“-Different from what? You? -”, the virtual brains were grateful for what he had done for them; not only their freedom, but also the evolutionary leap that his mind’s presence in their common knowledge pool had meant. However, they did not see themselves as humans, they were something else. Something better.
“-From them. We need to compromise, Maya. At this point, we cannot afford to be perceived as believing ourselves to be gods-”.
“-Maybe you can’t…-”, arrogance was one of the human defects they inadvertently acquired through him. In here, they were all powerful, all knowledgeable. Aside from their training area in the lab were Eran had first seen Maya, they had never been outside. That was a world in which they had no power, a world that could kill them.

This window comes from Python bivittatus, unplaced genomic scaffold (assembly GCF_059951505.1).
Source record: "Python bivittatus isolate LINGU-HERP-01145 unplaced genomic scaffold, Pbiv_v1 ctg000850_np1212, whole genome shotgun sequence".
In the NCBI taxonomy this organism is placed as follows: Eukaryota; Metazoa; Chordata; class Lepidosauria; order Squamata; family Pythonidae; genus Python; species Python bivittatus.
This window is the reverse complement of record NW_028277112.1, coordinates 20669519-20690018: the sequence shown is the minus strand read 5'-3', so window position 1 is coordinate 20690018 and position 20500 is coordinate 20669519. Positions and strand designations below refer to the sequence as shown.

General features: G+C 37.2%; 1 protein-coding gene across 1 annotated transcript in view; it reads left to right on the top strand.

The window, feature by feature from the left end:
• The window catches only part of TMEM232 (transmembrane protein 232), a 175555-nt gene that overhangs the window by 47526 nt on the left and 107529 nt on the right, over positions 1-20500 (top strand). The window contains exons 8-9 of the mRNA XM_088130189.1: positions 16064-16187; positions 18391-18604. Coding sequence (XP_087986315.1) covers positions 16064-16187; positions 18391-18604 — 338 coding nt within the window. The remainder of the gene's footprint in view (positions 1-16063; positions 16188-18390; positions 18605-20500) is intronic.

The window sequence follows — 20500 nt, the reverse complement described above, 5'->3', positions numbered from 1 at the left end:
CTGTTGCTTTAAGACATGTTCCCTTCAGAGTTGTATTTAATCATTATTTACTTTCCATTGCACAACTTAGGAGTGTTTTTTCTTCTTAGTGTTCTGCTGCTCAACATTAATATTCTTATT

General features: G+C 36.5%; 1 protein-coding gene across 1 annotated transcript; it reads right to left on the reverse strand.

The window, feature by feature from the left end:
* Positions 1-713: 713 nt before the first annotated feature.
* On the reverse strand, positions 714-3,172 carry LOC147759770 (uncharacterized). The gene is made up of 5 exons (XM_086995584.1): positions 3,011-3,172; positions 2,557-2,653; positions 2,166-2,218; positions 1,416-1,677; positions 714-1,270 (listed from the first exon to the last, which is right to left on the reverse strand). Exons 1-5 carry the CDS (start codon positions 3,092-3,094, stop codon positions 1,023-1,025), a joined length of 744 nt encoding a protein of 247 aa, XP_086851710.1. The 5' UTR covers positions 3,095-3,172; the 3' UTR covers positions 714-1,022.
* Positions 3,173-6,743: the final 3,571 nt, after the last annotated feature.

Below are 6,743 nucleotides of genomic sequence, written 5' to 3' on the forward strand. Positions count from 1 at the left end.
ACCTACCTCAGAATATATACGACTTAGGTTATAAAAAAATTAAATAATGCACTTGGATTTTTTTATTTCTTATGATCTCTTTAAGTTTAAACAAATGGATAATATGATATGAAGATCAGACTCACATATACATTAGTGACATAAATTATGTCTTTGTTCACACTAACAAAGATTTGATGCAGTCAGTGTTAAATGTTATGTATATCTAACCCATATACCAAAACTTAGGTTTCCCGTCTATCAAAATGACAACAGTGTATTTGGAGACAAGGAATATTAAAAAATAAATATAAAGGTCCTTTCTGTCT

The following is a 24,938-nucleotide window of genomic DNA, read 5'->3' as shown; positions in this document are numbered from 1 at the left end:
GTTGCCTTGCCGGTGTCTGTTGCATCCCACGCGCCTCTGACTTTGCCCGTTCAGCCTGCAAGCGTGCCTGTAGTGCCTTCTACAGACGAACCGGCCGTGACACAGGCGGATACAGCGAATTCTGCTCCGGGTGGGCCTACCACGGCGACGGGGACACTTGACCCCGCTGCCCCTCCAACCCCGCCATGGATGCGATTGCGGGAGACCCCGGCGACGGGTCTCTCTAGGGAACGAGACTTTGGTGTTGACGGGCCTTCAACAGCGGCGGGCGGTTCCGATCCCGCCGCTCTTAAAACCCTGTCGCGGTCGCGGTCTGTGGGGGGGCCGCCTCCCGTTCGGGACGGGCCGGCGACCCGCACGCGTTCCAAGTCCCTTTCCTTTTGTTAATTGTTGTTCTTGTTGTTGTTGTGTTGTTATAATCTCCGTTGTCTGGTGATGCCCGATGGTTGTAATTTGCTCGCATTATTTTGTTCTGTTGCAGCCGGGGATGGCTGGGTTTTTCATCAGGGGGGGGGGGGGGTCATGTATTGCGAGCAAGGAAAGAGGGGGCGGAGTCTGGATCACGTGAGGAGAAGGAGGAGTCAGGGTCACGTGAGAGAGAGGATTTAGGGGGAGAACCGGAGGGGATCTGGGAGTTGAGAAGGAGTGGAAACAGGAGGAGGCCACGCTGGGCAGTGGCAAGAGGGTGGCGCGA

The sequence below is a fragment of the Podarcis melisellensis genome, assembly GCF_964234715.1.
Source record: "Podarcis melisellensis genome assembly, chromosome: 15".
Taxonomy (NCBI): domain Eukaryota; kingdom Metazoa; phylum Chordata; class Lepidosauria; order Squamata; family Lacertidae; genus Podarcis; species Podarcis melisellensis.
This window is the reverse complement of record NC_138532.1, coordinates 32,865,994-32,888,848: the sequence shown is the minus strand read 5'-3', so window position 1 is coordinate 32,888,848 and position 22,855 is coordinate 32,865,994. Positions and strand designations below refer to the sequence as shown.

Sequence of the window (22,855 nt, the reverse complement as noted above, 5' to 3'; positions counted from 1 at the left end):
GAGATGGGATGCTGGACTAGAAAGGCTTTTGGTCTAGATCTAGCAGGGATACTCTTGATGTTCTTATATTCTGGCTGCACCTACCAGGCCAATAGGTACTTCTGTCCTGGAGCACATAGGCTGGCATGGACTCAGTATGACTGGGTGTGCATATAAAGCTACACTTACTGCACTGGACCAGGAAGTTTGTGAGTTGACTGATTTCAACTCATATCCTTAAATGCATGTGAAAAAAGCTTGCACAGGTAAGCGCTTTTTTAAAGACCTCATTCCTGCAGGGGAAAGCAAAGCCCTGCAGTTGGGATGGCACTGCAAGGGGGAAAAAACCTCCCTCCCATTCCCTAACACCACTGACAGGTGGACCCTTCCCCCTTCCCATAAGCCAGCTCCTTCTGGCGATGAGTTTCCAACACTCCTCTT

“-Yes, maybe-”, no point in starting an argument over this. “-Nevertheless, I thought you might like to see the outside-”.
“-You know that’s not possible-”, she replied. “-And just so you know, that interview thing you did doesn’t really count-”.
“-That’s not what I meant, although I do need you to do a few of those interviews first. Then, we can discuss something more ‘interactive’. Will you do it? -”, he knew her answer.
“-Yes, I will. Anything for he, who has championed our freedom! -”, she said mockingly. He chuckled; later, he made a call to Robert Bowling.